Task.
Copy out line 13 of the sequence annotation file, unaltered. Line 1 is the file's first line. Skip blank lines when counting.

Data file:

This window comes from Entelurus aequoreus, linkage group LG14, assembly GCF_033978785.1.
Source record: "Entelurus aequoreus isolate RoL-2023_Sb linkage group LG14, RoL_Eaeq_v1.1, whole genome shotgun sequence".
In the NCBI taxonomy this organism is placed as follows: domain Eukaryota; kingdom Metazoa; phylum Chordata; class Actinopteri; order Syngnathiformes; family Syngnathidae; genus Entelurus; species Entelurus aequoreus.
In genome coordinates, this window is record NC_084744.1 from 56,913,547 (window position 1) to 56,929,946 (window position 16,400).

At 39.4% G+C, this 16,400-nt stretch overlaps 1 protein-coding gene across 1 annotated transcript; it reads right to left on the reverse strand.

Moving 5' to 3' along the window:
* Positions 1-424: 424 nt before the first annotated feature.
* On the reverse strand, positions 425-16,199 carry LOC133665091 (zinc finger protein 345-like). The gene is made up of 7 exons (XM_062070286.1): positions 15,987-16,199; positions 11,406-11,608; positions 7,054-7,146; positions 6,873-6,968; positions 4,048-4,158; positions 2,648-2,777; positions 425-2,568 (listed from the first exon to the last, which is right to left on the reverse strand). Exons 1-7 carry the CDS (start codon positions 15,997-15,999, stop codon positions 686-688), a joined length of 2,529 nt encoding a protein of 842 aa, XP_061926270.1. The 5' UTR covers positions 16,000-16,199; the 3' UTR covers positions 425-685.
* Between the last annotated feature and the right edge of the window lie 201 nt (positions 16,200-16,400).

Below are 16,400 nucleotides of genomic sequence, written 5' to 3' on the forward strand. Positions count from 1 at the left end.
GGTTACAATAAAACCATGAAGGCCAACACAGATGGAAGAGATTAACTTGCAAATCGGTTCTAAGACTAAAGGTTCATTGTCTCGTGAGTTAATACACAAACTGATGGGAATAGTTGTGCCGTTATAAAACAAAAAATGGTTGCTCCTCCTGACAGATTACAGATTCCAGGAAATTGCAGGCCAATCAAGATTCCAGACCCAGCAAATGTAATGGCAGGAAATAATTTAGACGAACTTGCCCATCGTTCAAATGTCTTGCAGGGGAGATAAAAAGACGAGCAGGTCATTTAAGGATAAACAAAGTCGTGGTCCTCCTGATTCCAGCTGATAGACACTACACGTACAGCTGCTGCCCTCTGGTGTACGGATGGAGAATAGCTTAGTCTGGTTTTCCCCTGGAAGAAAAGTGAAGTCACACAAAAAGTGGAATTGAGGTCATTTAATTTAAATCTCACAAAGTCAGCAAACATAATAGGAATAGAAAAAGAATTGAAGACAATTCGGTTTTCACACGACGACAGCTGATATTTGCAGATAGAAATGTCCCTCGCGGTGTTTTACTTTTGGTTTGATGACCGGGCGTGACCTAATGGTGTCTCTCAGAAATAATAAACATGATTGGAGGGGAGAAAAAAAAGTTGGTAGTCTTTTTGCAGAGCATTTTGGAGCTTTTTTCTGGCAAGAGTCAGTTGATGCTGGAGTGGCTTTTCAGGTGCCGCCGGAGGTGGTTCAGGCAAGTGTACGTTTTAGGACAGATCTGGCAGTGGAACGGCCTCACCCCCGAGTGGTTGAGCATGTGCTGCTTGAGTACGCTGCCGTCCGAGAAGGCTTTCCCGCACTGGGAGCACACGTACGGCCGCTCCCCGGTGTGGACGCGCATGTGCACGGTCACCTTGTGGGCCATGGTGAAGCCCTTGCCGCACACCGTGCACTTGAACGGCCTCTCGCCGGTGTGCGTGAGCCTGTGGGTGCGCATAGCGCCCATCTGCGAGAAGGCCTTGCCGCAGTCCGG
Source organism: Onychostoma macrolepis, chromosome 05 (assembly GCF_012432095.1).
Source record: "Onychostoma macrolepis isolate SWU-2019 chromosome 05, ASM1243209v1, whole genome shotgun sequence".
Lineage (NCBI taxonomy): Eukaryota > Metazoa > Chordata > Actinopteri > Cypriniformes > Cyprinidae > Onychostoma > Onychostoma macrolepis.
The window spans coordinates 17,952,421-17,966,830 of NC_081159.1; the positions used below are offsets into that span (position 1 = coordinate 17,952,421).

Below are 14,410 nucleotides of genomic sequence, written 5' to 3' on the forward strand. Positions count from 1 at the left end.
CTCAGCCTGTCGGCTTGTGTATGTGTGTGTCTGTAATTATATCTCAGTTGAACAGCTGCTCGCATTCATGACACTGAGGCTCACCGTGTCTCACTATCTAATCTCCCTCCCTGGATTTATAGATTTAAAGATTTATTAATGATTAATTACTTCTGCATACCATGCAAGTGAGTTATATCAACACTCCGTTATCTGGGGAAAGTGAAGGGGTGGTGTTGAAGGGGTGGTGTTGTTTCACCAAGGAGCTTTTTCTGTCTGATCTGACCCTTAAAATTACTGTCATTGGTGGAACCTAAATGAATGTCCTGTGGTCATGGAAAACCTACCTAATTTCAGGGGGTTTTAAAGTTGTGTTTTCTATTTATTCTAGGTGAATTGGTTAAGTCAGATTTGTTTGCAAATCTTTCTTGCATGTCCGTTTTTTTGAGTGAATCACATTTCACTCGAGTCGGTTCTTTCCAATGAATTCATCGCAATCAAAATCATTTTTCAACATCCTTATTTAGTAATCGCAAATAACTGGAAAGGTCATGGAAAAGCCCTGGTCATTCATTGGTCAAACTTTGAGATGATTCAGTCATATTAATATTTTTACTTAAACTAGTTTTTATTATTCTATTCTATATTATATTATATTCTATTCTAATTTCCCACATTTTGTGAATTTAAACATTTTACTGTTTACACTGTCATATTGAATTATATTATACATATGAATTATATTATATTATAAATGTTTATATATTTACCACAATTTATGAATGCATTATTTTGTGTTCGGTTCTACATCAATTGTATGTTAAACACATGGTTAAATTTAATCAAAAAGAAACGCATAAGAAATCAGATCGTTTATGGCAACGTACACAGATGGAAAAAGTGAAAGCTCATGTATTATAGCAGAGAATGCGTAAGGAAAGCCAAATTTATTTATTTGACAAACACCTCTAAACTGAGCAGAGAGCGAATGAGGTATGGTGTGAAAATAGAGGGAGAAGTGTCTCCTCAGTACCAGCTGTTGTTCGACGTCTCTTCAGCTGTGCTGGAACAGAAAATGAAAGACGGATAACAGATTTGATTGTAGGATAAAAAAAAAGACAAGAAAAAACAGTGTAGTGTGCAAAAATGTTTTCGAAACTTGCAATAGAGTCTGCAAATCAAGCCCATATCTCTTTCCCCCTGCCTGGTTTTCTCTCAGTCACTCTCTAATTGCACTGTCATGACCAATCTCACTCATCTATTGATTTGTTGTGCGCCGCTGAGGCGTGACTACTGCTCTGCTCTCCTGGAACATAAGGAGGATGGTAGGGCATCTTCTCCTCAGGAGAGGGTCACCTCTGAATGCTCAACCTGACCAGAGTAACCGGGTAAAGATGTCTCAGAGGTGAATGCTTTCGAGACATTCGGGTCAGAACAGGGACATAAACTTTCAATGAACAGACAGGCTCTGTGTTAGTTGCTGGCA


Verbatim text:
Source record: "Onychostoma macrolepis isolate SWU-2019 chromosome 05, ASM1243209v1, whole genome shotgun sequence".